If any area of fitness has seen a rise in popularity in recent memory, it's HIIT (high intensity interval training). Global lockdowns and gym closures over the last year have forced people to turn to home workouts to get a sweat on, with high intensity intervals among the most popular.
Couple that with the Crossfit and functional fitness boom, and you'll be hard pressed to find a celebrity or buff instagram influencer who doesn't recommend some kind of high intensity exercise to help you burn fat.
But overdoing it with these kind of workouts may actually be doing you more harm than good. According to a recent study published on Cell Metabolism, too much high intensity exercise could have a negative effect on your body's molecular makeup.
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Researchers from the Swedish School of Sport and Health Sciences studied the effects of HIIT on the body, gradually increasing the number of sessions participants completed over a period of four weeks.
They found the optimal amount of HIIT to complete in one week is a combined 90 minutes for an improvement in health and fitness, with a boost in participants' power and stamina. But any more than this and the effects will start to reverse as you'll be overtraining.
The study took 11 adult volunteers (six female, five male) through regular HIIT sessions on an exercise bike over a four week period. The participants completed short intervals of intense effort with small periods of rest.
In the first week, the group performed two sessions of four-minute intervals repeated five times on the bike, taking three minutes rest after each interval. By the end of the study, the participants were working out five times a week with up to eight-minute intervals.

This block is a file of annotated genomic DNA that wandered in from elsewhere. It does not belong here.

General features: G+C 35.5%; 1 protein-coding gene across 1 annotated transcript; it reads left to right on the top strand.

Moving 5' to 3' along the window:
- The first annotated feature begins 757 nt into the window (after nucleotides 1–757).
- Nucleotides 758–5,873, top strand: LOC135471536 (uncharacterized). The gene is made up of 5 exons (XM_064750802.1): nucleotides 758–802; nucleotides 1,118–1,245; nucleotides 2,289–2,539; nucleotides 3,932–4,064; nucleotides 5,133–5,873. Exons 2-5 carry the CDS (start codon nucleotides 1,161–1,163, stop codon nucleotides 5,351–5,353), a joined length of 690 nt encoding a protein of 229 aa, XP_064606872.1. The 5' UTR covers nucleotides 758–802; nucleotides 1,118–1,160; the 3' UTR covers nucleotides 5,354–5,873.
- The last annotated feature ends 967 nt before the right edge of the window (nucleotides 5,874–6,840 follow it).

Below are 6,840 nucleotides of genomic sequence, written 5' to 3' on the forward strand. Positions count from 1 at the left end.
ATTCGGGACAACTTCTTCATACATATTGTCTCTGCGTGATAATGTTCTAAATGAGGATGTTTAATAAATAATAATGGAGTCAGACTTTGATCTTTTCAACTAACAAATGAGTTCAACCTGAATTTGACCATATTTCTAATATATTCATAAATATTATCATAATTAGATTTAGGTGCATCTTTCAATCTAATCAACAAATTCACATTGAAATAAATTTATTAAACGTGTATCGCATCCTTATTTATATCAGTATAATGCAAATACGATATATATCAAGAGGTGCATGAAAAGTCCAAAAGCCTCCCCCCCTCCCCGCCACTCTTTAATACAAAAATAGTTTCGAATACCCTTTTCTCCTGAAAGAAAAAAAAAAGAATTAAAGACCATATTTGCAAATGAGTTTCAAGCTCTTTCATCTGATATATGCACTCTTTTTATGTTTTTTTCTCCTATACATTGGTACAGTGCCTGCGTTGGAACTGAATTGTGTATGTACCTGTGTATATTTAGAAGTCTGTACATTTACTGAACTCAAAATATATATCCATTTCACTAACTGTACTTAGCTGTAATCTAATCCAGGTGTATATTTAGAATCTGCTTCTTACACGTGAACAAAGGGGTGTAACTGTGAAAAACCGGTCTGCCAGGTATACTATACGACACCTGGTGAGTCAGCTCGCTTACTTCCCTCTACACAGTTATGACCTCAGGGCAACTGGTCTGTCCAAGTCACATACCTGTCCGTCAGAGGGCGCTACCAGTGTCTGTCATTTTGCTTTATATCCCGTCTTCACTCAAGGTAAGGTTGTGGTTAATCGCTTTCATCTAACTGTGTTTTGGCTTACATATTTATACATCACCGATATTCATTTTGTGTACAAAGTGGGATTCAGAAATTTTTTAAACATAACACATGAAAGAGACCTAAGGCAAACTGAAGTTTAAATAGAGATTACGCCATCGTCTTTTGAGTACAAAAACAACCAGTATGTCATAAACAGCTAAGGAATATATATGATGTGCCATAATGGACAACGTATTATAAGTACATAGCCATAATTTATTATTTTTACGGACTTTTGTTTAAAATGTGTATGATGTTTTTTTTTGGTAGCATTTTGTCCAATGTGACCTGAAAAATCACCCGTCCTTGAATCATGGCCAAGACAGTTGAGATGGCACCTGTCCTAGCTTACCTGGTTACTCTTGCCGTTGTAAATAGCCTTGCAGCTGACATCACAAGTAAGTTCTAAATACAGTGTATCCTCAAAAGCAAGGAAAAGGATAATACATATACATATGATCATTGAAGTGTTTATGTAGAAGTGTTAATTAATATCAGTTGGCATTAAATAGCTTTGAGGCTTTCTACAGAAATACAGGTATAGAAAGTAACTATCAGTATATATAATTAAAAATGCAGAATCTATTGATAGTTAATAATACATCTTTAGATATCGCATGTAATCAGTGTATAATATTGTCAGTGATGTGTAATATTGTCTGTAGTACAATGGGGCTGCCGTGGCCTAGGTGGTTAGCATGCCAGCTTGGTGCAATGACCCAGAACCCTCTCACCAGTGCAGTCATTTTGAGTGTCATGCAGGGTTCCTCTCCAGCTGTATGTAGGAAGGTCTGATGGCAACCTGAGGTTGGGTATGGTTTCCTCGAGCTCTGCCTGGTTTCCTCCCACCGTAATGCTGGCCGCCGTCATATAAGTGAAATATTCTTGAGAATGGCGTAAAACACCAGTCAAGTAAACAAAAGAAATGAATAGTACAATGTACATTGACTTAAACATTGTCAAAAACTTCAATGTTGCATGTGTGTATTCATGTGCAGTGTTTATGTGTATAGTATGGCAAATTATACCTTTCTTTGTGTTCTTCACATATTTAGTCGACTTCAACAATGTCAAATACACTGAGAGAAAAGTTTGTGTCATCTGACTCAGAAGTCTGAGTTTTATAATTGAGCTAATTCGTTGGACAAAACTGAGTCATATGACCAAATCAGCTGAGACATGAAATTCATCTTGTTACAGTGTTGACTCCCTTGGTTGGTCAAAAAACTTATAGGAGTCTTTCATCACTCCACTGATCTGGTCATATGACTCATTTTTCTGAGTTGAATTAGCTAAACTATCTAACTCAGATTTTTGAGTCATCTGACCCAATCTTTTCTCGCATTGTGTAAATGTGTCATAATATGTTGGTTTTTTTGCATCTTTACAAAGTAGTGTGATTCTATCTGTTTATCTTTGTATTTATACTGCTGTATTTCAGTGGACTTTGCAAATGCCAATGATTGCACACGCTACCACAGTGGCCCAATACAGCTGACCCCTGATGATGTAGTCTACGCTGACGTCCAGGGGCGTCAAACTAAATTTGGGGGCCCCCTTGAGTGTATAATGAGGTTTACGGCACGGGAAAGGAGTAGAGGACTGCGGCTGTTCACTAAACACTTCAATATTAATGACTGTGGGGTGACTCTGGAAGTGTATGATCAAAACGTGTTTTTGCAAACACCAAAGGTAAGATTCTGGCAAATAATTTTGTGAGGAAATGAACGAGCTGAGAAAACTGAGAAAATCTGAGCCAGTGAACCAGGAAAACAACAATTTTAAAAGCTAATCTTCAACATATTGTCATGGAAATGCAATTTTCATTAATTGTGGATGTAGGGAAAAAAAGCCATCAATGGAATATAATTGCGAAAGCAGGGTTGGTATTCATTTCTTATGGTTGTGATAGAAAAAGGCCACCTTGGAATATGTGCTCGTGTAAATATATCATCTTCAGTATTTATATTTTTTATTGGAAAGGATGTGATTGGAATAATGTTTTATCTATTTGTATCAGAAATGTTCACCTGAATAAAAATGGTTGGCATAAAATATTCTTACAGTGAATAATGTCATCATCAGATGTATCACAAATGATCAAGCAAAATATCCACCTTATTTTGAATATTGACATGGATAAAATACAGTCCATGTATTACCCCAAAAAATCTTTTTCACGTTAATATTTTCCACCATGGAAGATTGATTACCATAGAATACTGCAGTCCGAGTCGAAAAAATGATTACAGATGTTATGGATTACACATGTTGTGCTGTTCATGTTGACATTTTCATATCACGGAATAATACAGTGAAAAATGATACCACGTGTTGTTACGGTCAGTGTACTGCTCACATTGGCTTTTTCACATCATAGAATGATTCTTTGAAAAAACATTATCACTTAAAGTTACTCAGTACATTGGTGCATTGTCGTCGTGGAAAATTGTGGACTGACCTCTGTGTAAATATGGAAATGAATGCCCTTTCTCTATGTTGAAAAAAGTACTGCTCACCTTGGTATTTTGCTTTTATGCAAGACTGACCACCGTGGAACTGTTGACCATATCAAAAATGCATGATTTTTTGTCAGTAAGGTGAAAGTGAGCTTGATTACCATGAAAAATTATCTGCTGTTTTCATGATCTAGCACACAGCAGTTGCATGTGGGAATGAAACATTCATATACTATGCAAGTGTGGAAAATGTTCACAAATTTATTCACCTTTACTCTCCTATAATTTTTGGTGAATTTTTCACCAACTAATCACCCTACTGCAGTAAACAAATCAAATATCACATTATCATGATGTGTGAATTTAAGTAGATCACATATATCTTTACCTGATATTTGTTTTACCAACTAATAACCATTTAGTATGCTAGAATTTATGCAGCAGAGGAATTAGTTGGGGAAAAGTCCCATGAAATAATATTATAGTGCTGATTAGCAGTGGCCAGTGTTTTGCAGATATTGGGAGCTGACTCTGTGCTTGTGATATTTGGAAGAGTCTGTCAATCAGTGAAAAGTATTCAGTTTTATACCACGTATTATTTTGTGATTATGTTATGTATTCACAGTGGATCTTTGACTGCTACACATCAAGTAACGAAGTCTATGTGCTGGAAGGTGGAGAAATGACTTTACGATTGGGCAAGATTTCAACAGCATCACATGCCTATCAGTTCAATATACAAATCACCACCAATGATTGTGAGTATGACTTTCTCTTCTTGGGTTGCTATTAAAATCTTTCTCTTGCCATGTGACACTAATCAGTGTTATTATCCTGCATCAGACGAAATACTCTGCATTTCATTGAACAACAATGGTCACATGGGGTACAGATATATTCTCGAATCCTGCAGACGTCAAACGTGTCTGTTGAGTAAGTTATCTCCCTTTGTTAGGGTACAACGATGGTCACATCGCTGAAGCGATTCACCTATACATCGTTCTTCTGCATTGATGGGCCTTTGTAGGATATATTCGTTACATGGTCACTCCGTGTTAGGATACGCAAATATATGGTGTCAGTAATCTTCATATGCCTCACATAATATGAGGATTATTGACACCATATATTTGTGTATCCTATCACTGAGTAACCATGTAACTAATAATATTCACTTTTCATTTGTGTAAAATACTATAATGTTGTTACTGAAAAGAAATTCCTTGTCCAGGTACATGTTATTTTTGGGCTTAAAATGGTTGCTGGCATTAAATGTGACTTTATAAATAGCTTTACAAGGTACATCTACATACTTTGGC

Researchers found performing HIIT almost every day actually had a negative effect on the body.
While the first two weeks of the study saw participants develop an increase in their fitness levels, problems arose when participants began working out five times a week, with longer periods of all-out effort in each session. In the heaviest training week, they were doing about 152 minutes of intense exercise.
Researchers found improvements stopped at this point, and people's overall health actually started to decline. Tests showed they had worse metabolic health during the most intense period of training with mitochondrial dysfunction and less stable blood sugar levels.
Participants also showed indications of oxidative stress (cell damage) which has been linked to long term health risks like chronic illness and premature ageing, as well as fatigue and inflammation.
So next time you're planning out your training week, limit yourself to no more than 90 minutes of HIIT. Try for three 30-minute sessions and take a brisk walk on the days in between.